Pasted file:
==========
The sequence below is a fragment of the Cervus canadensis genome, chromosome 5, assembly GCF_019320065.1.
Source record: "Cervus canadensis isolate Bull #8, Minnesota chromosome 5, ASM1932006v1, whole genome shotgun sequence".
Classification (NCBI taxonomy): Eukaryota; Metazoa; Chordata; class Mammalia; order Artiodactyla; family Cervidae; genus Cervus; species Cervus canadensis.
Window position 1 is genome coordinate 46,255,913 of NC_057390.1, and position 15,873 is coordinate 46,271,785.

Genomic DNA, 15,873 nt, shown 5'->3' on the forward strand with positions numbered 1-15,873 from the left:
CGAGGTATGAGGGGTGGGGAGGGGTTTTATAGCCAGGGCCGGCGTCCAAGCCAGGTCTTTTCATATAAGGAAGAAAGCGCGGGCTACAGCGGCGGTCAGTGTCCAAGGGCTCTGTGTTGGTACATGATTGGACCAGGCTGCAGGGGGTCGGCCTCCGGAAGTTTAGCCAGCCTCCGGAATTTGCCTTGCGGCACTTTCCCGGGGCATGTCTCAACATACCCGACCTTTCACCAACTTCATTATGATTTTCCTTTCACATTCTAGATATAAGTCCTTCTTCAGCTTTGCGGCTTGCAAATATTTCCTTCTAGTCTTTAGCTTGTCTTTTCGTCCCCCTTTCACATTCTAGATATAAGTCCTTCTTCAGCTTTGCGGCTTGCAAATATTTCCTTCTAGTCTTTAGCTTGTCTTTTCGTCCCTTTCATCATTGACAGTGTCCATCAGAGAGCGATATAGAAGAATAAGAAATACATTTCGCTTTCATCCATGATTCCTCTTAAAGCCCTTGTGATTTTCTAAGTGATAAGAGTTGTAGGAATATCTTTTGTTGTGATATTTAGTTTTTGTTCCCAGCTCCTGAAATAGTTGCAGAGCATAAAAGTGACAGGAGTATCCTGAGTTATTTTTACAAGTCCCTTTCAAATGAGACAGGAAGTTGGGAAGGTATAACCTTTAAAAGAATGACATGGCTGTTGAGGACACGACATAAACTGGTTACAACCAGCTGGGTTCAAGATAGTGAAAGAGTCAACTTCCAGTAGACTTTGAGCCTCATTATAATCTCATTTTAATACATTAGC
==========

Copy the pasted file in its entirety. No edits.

The sequence below is a fragment of the Cervus canadensis genome, chromosome 5, assembly GCF_019320065.1.
Source record: "Cervus canadensis isolate Bull #8, Minnesota chromosome 5, ASM1932006v1, whole genome shotgun sequence".
Classification (NCBI taxonomy): Eukaryota; Metazoa; Chordata; class Mammalia; order Artiodactyla; family Cervidae; genus Cervus; species Cervus canadensis.
Window position 1 is genome coordinate 46,255,913 of NC_057390.1, and position 15,873 is coordinate 46,271,785.

Genomic DNA, 15,873 nt, shown 5'->3' on the forward strand with positions numbered 1-15,873 from the left:
CGAGGTATGAGGGGTGGGGAGGGGTTTTATAGCCAGGGCCGGCGTCCAAGCCAGGTCTTTTCATATAAGGAAGAAAGCGCGGGCTACAGCGGCGGTCAGTGTCCAAGGGCTCTGTGTTGGTACATGATTGGACCAGGCTGCAGGGGGTCGGCCTCCGGAAGTTTAGCCAGCCTCCGGAATTTGCCTTGCGGCACTTTCCCGGGGCATGTCTCAACATACCCGACCTTTCACCAACTTCATTATGATTTTCCTTTCACATTCTAGATATAAGTCCTTCTTCAGCTTTGCGGCTTGCAAATATTTCCTTCTAGTCTTTAGCTTGTCTTTTCGTCCCCCTTTCACATTCTAGATATAAGTCCTTCTTCAGCTTTGCGGCTTGCAAATATTTCCTTCTAGTCTTTAGCTTGTCTTTTCGTCCCTTTCATCATTGACAGTGTCCATCAGAGAGCGATATAGAAGAATAAGAAATACATTTCGCTTTCATCCATGATTCCTCTTAAAGCCCTTGTGATTTTCTAAGTGATAAGAGTTGTAGGAATATCTTTTGTTGTGATATTTAGTTTTTGTTCCCAGCTCCTGAAATAGTTGCAGAGCATAAAAGTGACAGGAGTATCCTGAGTTATTTTTACAAGTCCCTTTCAAATGAGACAGGAAGTTGGGAAGGTATAACCTTTAAAAGAATGACATGGCTGTTGAGGACACGACATAAACTGGTTACAACCAGCTGGGTTCAAGATAGTGAAAGAGTCAACTTCCAGTAGACTTTGAGCCTCATTATAATCTCATTTTAATACATTAGC